Now Reading
New m.2 Samsung NVMe SSD outed by HP!
4

New m.2 Samsung NVMe SSD outed by HP!

by Patrick KennedyApril 13, 2015

Today we have evidence of a new m.2 Samsung NVMe SSD. This new NVMe SSD should come in both 256GB and 512GB versions. When the Samsung XP941 came out we finally had a low power and low cost m.2 PCIe SSD that was capable of delivering very strong performance. The Samsung SM951 is its successor providing faster speeds due to the PCIe 3.0 interface. Both drives were really meant to be OEM only or at least OEM only for some time before a few may make it into retail channels. Neither drive was NVMe based and NVMe is the (near) future of performance SSD storage.

HP used its market power as a leading OEM to build an interesting card, the HP Z Turbo Drive. The initial HP Z Turbo Drive bundled the Samsung XP941 with a m.2 to PCIe converter card. This is similar to the setup we used for XP941 256GB and 512GB quick benchmarks. One can now find the new HP Z Turbo Drive G2 product on HP’s website. Here is the product information PDF. The specs for the drive simply do not add up to what we have seen thus far. We see from that product sheet that the HP Z Turbo Drive G2 is a NVMe based part based on the last paragraph of text from page 1 of the HP file linked above:

HP Z Turbo Drive G2 NVMe

HP Z Turbo Drive G2 NVMe

One can see the Samsung XP941 part number MZHPU256HCGL-00H1 branding in the product shot on page 1 of the PDF. Here is a zoomed in version:

HP Z Turbo Drive Zoomed - wrong SSD

HP Z Turbo Drive Zoomed – wrong SSD

However, the Samsung XP941 (256GB version pictured above) was not a NVMe SSD. The newer Samsung SM951 is also not a NVMe SSD (AHCI instead) so we have something different based on the specs we are seeing.

When we review the specs of the Samsung SM951 we can see fairly standard 4K IOPS numbers:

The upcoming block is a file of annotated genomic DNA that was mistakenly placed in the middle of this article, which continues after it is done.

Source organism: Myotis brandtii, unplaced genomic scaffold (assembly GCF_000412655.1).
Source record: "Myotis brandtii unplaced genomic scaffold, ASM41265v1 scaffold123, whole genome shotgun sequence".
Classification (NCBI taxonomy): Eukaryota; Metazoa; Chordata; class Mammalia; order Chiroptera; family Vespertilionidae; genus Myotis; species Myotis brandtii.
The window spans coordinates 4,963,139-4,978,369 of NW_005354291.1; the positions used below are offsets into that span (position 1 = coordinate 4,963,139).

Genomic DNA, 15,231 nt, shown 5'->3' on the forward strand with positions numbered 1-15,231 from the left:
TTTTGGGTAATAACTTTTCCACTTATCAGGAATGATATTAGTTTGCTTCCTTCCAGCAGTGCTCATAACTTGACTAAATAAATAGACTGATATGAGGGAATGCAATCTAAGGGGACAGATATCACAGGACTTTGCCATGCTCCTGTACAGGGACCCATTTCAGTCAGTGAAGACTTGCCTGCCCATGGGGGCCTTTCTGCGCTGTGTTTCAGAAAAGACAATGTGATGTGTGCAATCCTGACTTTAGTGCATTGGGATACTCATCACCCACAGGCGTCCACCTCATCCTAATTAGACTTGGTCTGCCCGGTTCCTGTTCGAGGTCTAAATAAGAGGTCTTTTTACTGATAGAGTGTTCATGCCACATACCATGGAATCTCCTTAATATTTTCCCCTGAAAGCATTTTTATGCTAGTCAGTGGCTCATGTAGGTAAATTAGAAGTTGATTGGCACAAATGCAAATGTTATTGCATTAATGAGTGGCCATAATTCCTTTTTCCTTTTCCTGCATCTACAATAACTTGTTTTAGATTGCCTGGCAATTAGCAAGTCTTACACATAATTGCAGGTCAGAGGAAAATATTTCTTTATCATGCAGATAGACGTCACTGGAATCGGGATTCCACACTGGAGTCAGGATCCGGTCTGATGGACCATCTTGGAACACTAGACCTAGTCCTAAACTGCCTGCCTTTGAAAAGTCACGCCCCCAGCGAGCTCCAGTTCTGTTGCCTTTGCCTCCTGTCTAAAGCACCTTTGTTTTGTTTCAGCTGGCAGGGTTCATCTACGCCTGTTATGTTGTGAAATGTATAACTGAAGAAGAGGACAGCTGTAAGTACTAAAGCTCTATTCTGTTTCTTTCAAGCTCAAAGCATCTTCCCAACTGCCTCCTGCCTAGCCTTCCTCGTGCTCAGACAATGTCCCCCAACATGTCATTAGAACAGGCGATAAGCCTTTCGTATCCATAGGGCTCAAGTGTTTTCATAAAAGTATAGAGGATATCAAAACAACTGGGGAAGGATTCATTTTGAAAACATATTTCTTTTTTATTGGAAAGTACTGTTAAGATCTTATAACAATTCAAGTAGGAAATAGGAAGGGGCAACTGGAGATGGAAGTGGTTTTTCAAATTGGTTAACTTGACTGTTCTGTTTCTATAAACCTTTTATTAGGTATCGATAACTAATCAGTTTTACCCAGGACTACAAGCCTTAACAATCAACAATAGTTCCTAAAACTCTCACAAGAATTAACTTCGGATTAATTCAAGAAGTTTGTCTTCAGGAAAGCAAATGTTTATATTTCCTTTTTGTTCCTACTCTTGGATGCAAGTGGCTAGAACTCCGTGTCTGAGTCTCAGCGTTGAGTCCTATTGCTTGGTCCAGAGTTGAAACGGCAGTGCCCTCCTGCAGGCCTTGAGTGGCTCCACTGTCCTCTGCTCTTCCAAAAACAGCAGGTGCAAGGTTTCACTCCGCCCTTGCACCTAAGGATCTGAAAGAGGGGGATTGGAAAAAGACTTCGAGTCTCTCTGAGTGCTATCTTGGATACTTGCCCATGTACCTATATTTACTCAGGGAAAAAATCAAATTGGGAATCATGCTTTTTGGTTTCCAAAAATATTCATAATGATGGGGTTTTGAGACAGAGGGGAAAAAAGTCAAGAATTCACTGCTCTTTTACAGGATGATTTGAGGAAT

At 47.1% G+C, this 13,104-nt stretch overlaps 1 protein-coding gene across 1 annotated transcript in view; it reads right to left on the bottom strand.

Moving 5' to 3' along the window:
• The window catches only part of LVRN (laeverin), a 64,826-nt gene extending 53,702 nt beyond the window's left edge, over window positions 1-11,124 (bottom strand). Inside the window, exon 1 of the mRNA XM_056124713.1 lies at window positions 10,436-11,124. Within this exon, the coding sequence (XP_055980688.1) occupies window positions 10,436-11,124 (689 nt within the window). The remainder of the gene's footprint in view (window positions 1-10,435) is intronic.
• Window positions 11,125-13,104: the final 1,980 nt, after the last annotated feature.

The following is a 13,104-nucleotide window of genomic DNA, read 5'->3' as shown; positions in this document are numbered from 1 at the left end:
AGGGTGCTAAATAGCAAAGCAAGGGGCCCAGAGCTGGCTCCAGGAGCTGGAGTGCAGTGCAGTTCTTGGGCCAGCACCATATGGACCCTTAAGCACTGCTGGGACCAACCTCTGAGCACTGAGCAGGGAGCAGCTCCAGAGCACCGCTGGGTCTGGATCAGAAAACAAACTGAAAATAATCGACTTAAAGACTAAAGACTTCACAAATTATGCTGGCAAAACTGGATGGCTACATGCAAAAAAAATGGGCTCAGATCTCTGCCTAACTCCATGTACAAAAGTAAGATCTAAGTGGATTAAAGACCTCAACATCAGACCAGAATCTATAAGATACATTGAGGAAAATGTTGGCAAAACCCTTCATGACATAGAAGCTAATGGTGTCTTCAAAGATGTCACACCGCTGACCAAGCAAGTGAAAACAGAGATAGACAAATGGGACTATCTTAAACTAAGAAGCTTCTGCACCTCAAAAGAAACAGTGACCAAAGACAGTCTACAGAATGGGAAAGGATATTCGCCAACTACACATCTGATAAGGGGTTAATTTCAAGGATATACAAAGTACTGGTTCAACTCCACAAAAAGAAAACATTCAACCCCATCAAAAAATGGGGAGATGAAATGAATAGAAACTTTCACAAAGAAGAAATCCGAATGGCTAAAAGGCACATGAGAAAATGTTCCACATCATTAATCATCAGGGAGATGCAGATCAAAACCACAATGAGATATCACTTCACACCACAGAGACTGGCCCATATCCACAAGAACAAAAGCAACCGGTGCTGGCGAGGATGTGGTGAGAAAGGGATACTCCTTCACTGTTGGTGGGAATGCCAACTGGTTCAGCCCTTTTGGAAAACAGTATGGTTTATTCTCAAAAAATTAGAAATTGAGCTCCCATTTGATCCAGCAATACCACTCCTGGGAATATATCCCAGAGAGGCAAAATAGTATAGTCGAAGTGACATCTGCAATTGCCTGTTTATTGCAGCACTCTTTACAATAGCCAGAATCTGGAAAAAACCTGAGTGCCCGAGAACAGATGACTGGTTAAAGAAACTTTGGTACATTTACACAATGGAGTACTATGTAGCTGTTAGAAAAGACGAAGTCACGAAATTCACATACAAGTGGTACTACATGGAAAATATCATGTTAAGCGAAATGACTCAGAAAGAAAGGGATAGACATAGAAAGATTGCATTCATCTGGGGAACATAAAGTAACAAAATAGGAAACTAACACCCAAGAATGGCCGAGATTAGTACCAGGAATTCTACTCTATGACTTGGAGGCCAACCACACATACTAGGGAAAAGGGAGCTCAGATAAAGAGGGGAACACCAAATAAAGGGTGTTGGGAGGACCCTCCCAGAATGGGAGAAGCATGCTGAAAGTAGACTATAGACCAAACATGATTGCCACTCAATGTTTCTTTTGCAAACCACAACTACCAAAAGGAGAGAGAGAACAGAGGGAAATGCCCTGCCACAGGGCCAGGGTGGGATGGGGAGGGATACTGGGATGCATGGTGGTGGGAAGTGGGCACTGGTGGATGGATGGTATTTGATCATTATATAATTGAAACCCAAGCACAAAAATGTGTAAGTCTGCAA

Samsung SM951 Specs

Samsung SM951 Specs

When we look at the HP Z Turbo Drive G2 specs, we see a significantly faster drive:

HP Z Turbo Drive G2 Datasheet zoom

HP Z Turbo Drive G2 Datasheet zoom

Samsung NVMe SSD read speeds are the same as the SM951 256GB and 512GB drives. Write speeds increase by 60MB/s and 50MB/s for the versions respectively. The 4K random read IOPS go from 90K on the SM951 series to 300K on the HP Z Turbo Drive G2. That is more than a 3x improvement! The 4K random write IOPS increase from 70K to 100K which is not as large of a gain but is still significant.

It is rumored that Samsung was originally intending the SM951 to be a NVMe drive but that support was dripped. This may be a new version of the drive with NVMe support and the first client focused Samsung NVMe SSD.

We still do not have street pricing but it is likely we will see the Intel 750 SSD put pressure on this offering to bring prices closer to the $1/ GB range excluding HP support and warranty. We can see from a saved ebay search here that the street pricing of the XP941 based HP Z Turbo Drive (first generation) was closer to $1.6/ GB or more.

One other nice point, while the SM951 has had rumored endurance ratings, this new Samsung NVMe SSD (m.2) is rated at 146TB for the 256GB variant and 292TB for the 512GB variant.

We await more on the drive, but the NVMe era is quickly arriving for lower end devices.

About The Author
Patrick Kennedy
Patrick has been running ServeTheHome since 2009 and covers a wide variety of home and small business IT topics. For his day job, Patrick is a management consultant focused in the technology industry and has worked with numerous large hardware and storage vendors in the Silicon Valley. The goal of STH is simply to help users find some information about basic server building blocks. If you have any helpful information please feel free to post on the forums.
4 Comments
  • Ron U
    April 13, 2015 at 4:32 pm

    STH does it again. I would have thought it was a SM951 if it wasn’t for this. Nice investigation team STH

  • Chris Ramseyer
    April 13, 2015 at 7:07 pm

    The SM951 can hit the same IOPS numbers at high queue depths. I never published my 128 and 256 QD numbers.

    The Lenovo drives were also limited by the firmware. I think it was to save power. I have fresh drives here that reach 2150 MB/s seq read and 1650 write. These are still the AHCI drives, just not Lenovo models.

  • cw823
    March 8, 2016 at 12:56 pm

    can’t believe Samsung dripped it. The nerve….

Leave a Response